News & Insights

SFC compliance and licensing hints – Dec 2016

No more paper licensing submissions for individuals

On 29 November 2016, the SFC announced that all individual applicants or licensees will need to submit their applications, notifications and annual returns via the SFC online portal from 1 February 2017(circular available here). Paper submissions will no longer be accepted.

In connection with this initiative, the SFC introduced new online portal forms for use by individual applicants and licensees on 2 December 2016. During a transitional period from 2 December 2016 to 31 January 2017, individual applicants and licensees can choose to submit their applications, notifications and annual returns either in paper form (using the existing paper forms) or via the SFC Online Portal (using the new online portal forms). If you are working on an application, notification or annual return for an individual, we suggest that you use the new online portal forms, unless you can be sure that the submission can be filed by 31 January 2017.

If you have been preparing any submissions using the “old” online portal forms (i.e. pre 1 December 2016), you will need to start again with the new online portal forms as the system deleted all saved/pending submissions on 1 December 2016.

Even though corporate applicants or licensees can still continue to submit their applications, notifications and annual returns in paper form, the SFC will introduce new paper forms on 1 February 2017. If you are currently preparing any applications or notifications, it would be best to have the forms finalised and submitted to the SFC by the end of January; otherwise, you should start working on the new forms instead.

CPT AML training idea for 2017

As 2017 approaches, perhaps now is a good time to start planning your compliance training schedule for the upcoming year.

One of them could be to train your licensed individuals to use the SFC new online portal forms for submitting their applications, notifications and annual returns. Another one is training on anti-money laundering and counter-terrorist financing (AML).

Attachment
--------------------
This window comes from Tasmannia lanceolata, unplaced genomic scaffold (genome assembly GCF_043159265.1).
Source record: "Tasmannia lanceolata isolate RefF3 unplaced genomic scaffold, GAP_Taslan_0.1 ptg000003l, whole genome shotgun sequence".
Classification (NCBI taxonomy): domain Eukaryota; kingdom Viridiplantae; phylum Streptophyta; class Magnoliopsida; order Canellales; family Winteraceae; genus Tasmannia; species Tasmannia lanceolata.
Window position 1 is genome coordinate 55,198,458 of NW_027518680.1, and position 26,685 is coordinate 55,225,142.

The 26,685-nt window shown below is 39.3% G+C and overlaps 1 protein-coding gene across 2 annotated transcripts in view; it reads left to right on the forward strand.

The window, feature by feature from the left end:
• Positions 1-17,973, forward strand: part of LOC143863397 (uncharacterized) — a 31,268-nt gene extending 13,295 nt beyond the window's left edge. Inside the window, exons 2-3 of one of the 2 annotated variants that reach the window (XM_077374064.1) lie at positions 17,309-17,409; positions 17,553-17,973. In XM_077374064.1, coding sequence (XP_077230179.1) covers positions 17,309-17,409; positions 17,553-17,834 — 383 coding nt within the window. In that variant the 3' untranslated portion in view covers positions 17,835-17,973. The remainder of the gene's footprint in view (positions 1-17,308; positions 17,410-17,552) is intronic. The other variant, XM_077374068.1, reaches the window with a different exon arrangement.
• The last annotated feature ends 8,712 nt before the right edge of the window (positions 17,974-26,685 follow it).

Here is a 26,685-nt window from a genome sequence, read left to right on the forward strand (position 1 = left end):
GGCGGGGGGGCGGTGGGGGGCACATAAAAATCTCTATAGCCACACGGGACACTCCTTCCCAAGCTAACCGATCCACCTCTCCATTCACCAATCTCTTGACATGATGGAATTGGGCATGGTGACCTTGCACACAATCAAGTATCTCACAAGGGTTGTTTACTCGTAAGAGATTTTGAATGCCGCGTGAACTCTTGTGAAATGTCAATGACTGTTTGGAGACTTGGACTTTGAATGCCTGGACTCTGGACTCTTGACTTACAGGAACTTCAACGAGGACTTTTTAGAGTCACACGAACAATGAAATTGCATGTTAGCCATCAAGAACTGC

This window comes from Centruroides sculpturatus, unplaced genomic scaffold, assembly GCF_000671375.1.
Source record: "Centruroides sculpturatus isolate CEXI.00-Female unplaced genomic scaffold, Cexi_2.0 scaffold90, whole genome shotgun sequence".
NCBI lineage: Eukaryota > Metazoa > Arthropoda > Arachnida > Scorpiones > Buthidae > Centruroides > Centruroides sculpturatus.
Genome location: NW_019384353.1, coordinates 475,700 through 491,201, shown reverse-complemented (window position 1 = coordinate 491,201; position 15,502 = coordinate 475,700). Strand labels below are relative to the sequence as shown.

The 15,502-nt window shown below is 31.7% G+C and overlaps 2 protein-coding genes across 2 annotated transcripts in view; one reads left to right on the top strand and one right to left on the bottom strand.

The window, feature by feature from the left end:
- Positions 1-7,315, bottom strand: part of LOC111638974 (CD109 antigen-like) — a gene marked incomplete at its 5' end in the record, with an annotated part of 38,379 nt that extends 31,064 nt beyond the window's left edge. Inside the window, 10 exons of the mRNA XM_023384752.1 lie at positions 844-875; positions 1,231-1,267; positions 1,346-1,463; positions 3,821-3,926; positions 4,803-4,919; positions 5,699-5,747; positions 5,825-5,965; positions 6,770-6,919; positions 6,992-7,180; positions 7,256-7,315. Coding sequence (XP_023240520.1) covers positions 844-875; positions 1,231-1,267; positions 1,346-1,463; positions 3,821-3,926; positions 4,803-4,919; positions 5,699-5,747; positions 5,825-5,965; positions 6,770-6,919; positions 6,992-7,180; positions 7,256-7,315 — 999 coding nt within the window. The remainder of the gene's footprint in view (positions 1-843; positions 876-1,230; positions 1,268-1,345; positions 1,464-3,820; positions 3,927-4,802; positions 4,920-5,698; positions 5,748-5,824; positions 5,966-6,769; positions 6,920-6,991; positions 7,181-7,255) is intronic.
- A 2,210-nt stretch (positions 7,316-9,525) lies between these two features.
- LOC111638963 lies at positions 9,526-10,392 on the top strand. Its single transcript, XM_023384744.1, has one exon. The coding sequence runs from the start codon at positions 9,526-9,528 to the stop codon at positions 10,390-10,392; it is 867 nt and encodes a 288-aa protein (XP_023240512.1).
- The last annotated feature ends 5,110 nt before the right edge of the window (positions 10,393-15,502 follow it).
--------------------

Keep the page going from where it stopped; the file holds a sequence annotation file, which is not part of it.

AML continues to be on the SFC’s radar. Non-compliance with the SFC’s Guideline on Anti-Money Laundering and Counter-Terrorist Financing is a frequent finding during the SFC on-site inspections. The Enforcement department at the SFC has set up eight specialised teams to investigate cases that are considered as key risk areas and AML is one of them. This is not a surprise – the SFC has signalled its concern to the market in its circular of 21 September 2016.

Licensed companies should review and update their AML training materials on a regular basis to ensure their adequacy and relevance. Where appropriate, different training materials should be used for staff carrying out different functions.

When you next review your AML training materials, ask yourself do they cover:

  • background to money laundering and terrorist financing activities?
  • updates on new techniques, methods and trends in money laundering and terrorist financing activities?
  • the firm’s stance on AML, and the measures that it has put in place to address it?
  • updates on regulatory developments?
  • descriptions of the firm’s AML policies and procedures, e.g. customer due diligence and record-keeping requirements, identifying and reporting of suspicious transactions to the Money Laundering Reporting Officer (MLRO)?
  • the company and its staff’s statutory and regulatory obligations and internal requirements on AML, and the possible consequences of breaching them?
  • staff’s role and responsibilities in the company’s AML systems and controls?
  • responsibilities of management and the MLRO?

The SFC website contains some useful information and resources. It includes trainings presented by the SFC and the Hong Kong Police (the latest sessions were conducted in October 2016).

Licensed companies need to maintain records of all AML training (including materials and staff attendance records) for at least three years, assess the effectiveness of such training (e.g. have “post-training” quizzes and monitor the quantity and quality of reporting of suspicious cases), and give additional training if necessary.

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